Sept. 12 (UPI) -- A White House official said Tuesday that President Donald Trump won't require funding for a border wall to be linked to a new Deferred Action for Childhood Arrivals program.
"We're interested in getting border security and the president has made the commitment to the American people that a barrier is important to that security," White House legislative director Marc Short said Tuesday at a Christian Science Monitor breakfast in Washington that included reporters. "Whether or not that is part of a DACA equation, or ... another legislative vehicle, I don't want to bind us into a construct that would make the conclusion on DACA impossible."
On Sept. 5, Attorney General Jeff Sessions announced that Trump would end the program that protected undocumented children brought to the United States from deportation unless Congress finds a legislative solution in the next six months. Sessions said the executive order by former President Barack Obama in 2012 is unconstitutional.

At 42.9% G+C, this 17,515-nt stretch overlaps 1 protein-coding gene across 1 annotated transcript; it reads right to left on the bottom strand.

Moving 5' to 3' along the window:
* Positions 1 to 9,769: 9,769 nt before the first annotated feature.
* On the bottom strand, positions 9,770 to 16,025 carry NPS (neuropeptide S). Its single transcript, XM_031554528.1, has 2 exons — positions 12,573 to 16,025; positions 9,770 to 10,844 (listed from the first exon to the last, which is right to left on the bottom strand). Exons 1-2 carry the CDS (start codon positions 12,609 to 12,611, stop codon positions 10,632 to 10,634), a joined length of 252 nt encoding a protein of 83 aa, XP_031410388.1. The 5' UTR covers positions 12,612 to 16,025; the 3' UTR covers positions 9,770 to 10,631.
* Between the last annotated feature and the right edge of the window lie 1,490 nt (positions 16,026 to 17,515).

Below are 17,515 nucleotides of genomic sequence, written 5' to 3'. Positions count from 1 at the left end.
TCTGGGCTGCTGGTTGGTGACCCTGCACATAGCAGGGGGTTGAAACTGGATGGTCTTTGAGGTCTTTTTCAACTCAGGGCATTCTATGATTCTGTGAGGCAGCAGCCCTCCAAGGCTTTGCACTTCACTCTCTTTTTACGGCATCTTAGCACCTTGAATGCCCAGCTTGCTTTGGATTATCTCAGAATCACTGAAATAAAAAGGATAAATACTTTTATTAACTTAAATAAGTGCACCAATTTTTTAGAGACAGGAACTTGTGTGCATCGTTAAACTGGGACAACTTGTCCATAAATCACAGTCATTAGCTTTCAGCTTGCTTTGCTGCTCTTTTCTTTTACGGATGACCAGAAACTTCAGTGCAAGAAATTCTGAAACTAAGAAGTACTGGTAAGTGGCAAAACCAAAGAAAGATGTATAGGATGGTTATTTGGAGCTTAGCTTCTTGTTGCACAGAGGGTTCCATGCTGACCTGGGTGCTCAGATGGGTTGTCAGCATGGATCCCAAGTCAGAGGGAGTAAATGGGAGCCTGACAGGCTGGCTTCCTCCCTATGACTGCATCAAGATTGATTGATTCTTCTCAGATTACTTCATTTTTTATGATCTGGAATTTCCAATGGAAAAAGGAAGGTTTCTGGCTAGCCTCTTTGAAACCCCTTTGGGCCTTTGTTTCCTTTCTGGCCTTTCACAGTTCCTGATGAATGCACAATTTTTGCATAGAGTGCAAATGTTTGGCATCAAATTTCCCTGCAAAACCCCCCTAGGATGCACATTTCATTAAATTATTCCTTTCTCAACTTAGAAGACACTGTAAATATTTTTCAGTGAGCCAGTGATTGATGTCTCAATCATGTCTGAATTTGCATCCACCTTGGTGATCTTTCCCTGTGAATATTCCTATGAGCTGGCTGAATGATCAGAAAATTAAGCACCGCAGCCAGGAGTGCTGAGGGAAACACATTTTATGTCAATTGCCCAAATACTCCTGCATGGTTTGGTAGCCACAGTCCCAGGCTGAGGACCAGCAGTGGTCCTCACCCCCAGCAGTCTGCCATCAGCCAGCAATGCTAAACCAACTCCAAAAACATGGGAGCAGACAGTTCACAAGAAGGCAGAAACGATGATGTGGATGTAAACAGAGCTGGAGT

Trump plans to disclose his goals for potential DACA reform within the next couple of weeks, Short said.
Rep. Joe Crowley, D-N.Y., who chairs the House Democratic Caucus, has likened a possible legislative link between DACA reform and border-wall funding to "hostage taking."
In the Republican-dominated House, Freedom Caucus Chairman Mark Meadows, R-N.C., said last week he wouldn't demand that the two be tied together in the same bill.
But Rep. Mike Coffman, a Republican moderate from Colorado, said he thinks it could be difficult to pass DACA reform that doesn't include other measures that appeal to congressional conservatives.
Besides funding the wall along the southern border, Trump's immigration priorities also include interior enforcement and a "merit-based immigration system," Short said.
Trump has also shown a desire to help those who benefit from DACA.
On Sept. 7, Trump posted on Twitter: "For all of those (DACA) that are concerned about your status during the 6 month period, you have nothing to worry about - No action!"